As shown in FIG. 4, the valve body retaining structure 54 has several openings 108 formed therethrough to permit substance flow 100 through the valve retainer 54 when the valve is opened. The openings 108 include a concave portion formed in the base of the valve retainer 54 permitting substance to flow through the concave portion 110 and through the opening 108 when an adapter portion 112 of the dip tube 26 is attached to the lower portion of the valve retainer 54. Thus attached, an upper portion 114 of the adapter 112 abuts an underside surface 116 of the valve base 46 to maintain a gap 118 between the bottom 120 of the valve retainer 54 and an inside bottom surface 122 of the adapter 112. This gap 118 permits the pressurized substance flow 100 up through a dip tube neck portion 124 through the gap 118 up through the valve retainer openings 108 and through the port 106 of the dispensing passageway 48.
Linear displacement of the valve body 42 retained in the valve assembly 10 controllably exposes and conceals the port 106 in the dispensing passageway 48 to permit or stop substance flow 100. That is to say that the degree to which the port 106 is exposed is controlled by the position of the lever 18. Accordingly, since the rate of flow of the product from the valve is determined by the relative degree of exposure, lever 18 can be manipulated to attain a degree of control of the dispensing of the product from the valve. When substance flows into the dispensing passageway 48, the substance changes from a polyurethane liquid to a polyurethane foam due to the reduction in pressure. When the valve is closed and the ports 106 are concealed by the sealing means 22, the substance flow 100 is ceased and the polyurethane material which remains in the passageway throat 126 continues to foam until the foaming reaction stops. For storage, this already activated foam can be easily removed with a probe inserted through the nozzle throat 128 of the nozzle 30. Prior to cleaning, the activated foam remaining in the passageway throat 126 generally does not have an effect on the gasket 60 since it is generally the propellant which causes deterioration of the gasket 60.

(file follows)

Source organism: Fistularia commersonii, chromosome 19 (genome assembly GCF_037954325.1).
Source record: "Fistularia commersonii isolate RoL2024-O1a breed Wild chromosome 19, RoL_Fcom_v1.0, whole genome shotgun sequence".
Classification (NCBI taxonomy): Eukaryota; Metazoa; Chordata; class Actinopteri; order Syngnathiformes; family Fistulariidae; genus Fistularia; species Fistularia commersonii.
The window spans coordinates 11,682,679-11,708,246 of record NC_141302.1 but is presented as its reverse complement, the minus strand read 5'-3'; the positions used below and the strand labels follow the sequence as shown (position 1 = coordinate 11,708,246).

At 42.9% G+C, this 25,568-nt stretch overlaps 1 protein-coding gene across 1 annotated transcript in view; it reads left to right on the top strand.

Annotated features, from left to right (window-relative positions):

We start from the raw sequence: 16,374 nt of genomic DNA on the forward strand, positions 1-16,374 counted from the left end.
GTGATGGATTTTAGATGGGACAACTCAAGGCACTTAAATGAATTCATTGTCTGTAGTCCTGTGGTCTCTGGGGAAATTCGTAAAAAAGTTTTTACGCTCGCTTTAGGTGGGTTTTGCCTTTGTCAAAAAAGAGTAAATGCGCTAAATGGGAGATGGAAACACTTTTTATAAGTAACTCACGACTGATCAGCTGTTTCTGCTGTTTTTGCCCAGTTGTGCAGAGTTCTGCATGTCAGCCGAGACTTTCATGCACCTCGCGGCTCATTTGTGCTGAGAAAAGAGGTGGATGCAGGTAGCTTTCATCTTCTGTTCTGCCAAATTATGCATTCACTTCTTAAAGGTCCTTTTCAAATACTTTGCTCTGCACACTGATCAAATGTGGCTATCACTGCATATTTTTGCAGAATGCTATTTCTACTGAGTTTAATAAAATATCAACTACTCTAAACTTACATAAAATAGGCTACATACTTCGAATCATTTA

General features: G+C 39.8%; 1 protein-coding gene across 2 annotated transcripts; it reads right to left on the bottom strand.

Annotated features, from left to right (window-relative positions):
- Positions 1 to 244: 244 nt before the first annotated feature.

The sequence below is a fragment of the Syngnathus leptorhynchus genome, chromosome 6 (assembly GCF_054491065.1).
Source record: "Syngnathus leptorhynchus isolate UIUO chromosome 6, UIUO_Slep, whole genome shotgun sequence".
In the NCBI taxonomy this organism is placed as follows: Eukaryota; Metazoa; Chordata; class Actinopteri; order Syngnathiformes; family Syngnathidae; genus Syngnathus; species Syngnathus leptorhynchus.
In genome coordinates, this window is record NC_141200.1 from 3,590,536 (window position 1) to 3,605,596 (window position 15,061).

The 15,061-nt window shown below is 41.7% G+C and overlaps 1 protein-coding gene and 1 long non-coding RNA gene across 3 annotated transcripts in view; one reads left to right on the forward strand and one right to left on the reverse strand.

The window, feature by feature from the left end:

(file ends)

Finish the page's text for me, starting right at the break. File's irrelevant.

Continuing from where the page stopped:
Further, regardless of the position in which the container is used, either upright or inverted, the gasket 60 is protected against the deteriorating effects of the propellant by the protective liner 62 positioned therebetween. Additionally, the liner 62 tends to have a wiping action along the outside of the dispensing passageway thereby removing any excess polyurethane substance deposited upon dispensing the substance and preventing potential gasket failing clogging of the sealing means 22.
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|U.S. Classification||222/402.24, 222/520, 222/542, 222/402.1|
|International Classification||B65D83/16, B65D83/14|
|Cooperative Classification||B65D83/44, B65D83/205|
|European Classification||B65D83/44, B65D83/20C|
|Apr 29, 1991||AS||Assignment|
Owner name: INSTA-FOAM PRODUCTS, INC., 1500 CEDARWOOD DRIVE, J
Free format text: ASSIGNMENT OF ASSIGNORS INTEREST.;ASSIGNORS:HEINZEL, IRVING C.;BROOKS, WILLIAM R.;REEL/FRAME:005678/0943
Effective date: 19890321
|Dec 23, 1994||FPAY||Fee payment|
Year of fee payment: 4
|Dec 29, 1998||FPAY||Fee payment|
Year of fee payment: 8
|Jan 15, 2003||REMI||Maintenance fee reminder mailed|
|Jul 2, 2003||LAPS||Lapse for failure to pay maintenance fees|
|Aug 26, 2003||FP||Expired due to failure to pay maintenance fee|
Effective date: 20030702